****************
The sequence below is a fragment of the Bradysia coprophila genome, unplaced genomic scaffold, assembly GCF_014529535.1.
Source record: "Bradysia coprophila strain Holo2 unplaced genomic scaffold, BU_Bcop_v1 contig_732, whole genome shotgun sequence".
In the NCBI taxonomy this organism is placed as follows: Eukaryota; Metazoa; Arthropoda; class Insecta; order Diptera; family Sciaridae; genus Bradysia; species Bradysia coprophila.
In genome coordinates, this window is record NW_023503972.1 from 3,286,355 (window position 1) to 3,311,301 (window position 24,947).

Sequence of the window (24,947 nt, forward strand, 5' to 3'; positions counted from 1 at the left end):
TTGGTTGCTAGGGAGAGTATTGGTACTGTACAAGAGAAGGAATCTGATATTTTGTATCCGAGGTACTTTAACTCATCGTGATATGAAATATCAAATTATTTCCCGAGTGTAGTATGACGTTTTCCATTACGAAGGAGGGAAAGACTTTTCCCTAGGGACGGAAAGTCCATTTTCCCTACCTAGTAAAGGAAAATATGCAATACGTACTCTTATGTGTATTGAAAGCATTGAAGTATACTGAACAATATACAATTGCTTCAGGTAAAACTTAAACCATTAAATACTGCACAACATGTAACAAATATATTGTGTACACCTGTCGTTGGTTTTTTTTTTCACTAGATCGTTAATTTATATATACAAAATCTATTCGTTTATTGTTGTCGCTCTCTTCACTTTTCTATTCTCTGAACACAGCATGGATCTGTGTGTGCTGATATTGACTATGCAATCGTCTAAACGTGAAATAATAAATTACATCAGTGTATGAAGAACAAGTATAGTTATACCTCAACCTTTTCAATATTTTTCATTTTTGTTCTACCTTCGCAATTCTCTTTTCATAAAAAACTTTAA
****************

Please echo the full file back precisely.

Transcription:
The sequence below is a fragment of the Bradysia coprophila genome, unplaced genomic scaffold, assembly GCF_014529535.1.
Source record: "Bradysia coprophila strain Holo2 unplaced genomic scaffold, BU_Bcop_v1 contig_732, whole genome shotgun sequence".
In the NCBI taxonomy this organism is placed as follows: Eukaryota; Metazoa; Arthropoda; class Insecta; order Diptera; family Sciaridae; genus Bradysia; species Bradysia coprophila.
In genome coordinates, this window is record NW_023503972.1 from 3,286,355 (window position 1) to 3,311,301 (window position 24,947).

Sequence of the window (24,947 nt, forward strand, 5' to 3'; positions counted from 1 at the left end):
TTGGTTGCTAGGGAGAGTATTGGTACTGTACAAGAGAAGGAATCTGATATTTTGTATCCGAGGTACTTTAACTCATCGTGATATGAAATATCAAATTATTTCCCGAGTGTAGTATGACGTTTTCCATTACGAAGGAGGGAAAGACTTTTCCCTAGGGACGGAAAGTCCATTTTCCCTACCTAGTAAAGGAAAATATGCAATACGTACTCTTATGTGTATTGAAAGCATTGAAGTATACTGAACAATATACAATTGCTTCAGGTAAAACTTAAACCATTAAATACTGCACAACATGTAACAAATATATTGTGTACACCTGTCGTTGGTTTTTTTTTTCACTAGATCGTTAATTTATATATACAAAATCTATTCGTTTATTGTTGTCGCTCTCTTCACTTTTCTATTCTCTGAACACAGCATGGATCTGTGTGTGCTGATATTGACTATGCAATCGTCTAAACGTGAAATAATAAATTACATCAGTGTATGAAGAACAAGTATAGTTATACCTCAACCTTTTCAATATTTTTCATTTTTGTTCTACCTTCGCAATTCTCTTTTCATAAAAAACTTTAA